“A risky asset price process is undergoing bubble pricing on [a] time interval if and only if under the chosen risk-neutral measure the discounted bubble process is not a martingale but is a strict local martingale…[This] theorem provides us with a simple criterion for detecting bubbles by identifying strict local martingales…We do not need to model the fundamental value. All we need to know is whether the discounted stock price is a strict local martingale or not.”

“We use objects (strict local martingales) which only exist in continuous-time models but not in their discrete-time counterparts…In reality, it is true that, despite the fact that high-frequency firms trade with incredibly short intervals, it still happens at discrete times. However, a trade can happen at any point on the half-line that represents time…it is more plausible to imagine that the price process evolves in continuous-time and we are only able to observe its values at random stopping times (when a trade takes place).”

Deploying a recurrent neural network method

“[Academic papers] provide a theoretical test based on the instantaneous volatility to distinguish between a true and a strict local martingale. The difficulty in applying this test for data is that the functional form of the volatility has to be known…The tricky point of this estimation is that the functional form may vary over the ex-ante unknown time intervals…We propose a new direction for [estimating the function form of the volatility], departing from the classical statistical test by using deep learning techniques.”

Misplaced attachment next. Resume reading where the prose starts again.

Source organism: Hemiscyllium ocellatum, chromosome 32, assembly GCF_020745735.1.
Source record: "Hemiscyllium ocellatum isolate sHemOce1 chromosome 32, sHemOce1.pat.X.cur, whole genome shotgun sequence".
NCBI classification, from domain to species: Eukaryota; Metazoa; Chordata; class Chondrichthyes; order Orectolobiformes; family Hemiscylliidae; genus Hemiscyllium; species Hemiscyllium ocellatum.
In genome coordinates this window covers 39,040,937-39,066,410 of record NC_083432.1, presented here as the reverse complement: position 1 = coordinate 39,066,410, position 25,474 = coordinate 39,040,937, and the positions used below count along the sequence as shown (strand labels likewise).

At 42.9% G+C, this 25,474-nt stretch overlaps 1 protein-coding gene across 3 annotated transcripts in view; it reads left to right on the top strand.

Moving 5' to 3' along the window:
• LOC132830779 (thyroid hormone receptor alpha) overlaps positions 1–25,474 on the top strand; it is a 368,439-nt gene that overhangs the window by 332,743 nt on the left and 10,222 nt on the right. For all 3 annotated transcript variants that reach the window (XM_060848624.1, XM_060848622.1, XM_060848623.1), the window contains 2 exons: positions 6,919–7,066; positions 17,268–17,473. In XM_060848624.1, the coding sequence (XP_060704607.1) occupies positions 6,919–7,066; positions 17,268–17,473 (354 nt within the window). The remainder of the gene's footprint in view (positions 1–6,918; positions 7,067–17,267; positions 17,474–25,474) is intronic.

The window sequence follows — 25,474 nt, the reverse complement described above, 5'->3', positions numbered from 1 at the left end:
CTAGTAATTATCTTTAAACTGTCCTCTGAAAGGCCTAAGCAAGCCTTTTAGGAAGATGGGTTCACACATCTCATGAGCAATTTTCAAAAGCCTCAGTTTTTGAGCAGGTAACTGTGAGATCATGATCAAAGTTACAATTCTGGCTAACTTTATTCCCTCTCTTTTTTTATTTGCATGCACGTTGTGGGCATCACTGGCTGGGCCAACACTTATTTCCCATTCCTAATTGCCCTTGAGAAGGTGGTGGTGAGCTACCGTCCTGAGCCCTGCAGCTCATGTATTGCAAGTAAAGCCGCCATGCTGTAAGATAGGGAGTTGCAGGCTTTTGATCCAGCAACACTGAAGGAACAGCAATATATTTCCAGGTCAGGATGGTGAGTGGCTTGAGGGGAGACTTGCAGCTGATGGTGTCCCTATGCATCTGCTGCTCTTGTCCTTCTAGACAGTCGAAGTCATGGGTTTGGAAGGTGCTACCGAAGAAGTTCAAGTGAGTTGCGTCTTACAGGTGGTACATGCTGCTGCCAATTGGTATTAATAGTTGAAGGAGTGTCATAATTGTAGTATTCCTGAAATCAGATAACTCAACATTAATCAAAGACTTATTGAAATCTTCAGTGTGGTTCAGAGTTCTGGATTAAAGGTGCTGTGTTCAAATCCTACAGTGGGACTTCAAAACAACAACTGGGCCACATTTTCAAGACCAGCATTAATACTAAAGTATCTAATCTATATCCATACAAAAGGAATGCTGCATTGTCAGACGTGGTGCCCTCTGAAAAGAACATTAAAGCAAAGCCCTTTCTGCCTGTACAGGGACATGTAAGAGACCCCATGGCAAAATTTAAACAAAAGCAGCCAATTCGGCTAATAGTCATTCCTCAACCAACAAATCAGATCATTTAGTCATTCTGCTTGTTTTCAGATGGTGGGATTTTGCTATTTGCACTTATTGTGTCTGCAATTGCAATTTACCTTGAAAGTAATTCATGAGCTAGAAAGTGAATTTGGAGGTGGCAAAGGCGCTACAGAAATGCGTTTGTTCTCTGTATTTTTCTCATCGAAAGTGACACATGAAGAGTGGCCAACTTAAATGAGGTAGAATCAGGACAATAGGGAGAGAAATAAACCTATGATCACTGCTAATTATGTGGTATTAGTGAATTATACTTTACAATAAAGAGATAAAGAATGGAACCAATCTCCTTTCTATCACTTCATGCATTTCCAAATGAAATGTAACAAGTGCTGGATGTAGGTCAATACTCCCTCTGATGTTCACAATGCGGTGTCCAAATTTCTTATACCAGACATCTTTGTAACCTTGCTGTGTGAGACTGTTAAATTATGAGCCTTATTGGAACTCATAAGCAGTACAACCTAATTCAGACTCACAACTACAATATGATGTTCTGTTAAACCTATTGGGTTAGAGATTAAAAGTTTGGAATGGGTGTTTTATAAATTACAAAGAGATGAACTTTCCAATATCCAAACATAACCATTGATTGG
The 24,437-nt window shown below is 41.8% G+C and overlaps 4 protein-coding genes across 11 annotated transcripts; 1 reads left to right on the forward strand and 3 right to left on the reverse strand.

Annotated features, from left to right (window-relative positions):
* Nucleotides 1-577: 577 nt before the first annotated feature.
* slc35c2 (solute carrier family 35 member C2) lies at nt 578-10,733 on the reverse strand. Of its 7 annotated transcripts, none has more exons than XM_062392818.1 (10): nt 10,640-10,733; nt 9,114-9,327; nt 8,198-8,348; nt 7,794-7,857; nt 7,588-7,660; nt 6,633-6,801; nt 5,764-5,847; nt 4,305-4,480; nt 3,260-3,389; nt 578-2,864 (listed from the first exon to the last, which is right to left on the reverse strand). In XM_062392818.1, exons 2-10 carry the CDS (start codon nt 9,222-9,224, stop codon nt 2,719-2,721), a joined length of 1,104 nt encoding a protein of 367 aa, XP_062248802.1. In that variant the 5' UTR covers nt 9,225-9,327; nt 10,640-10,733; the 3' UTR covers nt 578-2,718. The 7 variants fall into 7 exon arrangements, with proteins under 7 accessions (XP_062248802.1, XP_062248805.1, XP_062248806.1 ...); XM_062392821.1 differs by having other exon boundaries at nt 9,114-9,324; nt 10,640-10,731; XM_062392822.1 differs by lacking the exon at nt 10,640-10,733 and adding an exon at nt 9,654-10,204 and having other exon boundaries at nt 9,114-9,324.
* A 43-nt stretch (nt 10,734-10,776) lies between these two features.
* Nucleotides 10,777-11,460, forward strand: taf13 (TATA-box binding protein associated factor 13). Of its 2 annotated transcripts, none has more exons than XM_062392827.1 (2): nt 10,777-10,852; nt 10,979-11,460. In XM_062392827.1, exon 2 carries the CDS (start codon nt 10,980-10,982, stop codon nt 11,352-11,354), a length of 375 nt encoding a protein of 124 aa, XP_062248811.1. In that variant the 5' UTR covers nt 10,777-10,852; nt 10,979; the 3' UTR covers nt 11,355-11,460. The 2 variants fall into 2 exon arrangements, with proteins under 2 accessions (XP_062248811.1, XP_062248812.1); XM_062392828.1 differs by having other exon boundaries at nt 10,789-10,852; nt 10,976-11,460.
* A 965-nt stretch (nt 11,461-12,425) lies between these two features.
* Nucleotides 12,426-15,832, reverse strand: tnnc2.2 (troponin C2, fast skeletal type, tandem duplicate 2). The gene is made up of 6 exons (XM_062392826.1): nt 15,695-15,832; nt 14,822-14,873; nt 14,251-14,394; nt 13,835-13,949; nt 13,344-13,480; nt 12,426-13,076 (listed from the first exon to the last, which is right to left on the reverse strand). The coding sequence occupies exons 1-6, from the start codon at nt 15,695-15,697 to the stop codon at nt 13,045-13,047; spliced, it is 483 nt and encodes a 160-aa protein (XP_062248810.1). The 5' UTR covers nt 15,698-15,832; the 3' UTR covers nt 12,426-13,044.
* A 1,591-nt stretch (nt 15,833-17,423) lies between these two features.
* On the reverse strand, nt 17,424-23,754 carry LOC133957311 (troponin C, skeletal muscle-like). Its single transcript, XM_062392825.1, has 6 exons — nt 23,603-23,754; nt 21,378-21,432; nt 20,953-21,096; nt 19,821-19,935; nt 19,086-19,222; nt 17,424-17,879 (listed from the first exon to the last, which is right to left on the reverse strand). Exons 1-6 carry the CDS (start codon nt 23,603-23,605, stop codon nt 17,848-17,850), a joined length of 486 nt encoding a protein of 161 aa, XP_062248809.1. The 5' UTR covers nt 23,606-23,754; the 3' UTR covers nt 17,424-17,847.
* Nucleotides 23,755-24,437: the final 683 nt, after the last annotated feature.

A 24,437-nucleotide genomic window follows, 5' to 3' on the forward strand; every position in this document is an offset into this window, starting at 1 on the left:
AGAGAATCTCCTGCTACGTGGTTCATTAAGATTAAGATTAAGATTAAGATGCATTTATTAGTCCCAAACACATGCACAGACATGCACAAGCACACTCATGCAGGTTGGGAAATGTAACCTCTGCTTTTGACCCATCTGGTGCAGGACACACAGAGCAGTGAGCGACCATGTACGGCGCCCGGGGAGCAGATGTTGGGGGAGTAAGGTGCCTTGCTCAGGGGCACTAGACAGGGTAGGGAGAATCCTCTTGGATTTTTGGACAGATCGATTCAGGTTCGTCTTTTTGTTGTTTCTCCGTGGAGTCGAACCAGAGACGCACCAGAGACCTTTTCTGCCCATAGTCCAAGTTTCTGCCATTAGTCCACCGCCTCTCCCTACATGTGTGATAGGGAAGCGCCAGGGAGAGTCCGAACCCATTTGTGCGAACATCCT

With financial data being mostly represented as time-series, the family of recurrent neural networks is the logical choice for the majority of problems in the field. A prominent member of this class is the long short-term memory network…It is able to remember important information that was faced in the far past and forget unimportant recent one. This type of network is so far the most popular for tasks involving complex historical patterns of data.”

“The long short-term memory network we choose for bubble classification is a special type of recurrent neural network that was introduced in Hochreiter and Schmidhuber (1997). By construction, LSTM networks are well suited for remembering long-term dependencies and thus for handling time-series data.”

Testing the success of the method

“Our goal is to motivate the necessity of a neural network to detect bubbles by showing that it significantly improves the detection rate. We do so by constructing a simple example on simulated data where the stock volatility is assumed to only have two regimes.”

“In order to simulate data, we first assume a functional form…We choose the well-known power family…Since the data is simulated we know exactly when the stock was in a bubble and we compare this information to the one given by the estimators.”

The neural network largely outperforms [conventional estimators with rolling windows] at detecting bubbles. The reason is very intuitive. When using a rolling window around a regime change, the estimator will be using data points generated during the old regime as well as data points belonging to the new regime. This implies that it will fail to correctly estimate around these times. Choosing a large window will lead to more stable coefficients however it will fail to identify the exact time of a regime change even miss some short-lived regime changes. A small window leads to unstable estimations.
How does the network manage to overcome this problem? Intuitively, it is first able to detect the times of regime changes before estimating the parameters. By doing so, it does not use data from another regime. In a given identified regime, it includes all the data points from this regime for the estimation, using potentially more appropriate data than with a rolling window and thus improving the estimation.”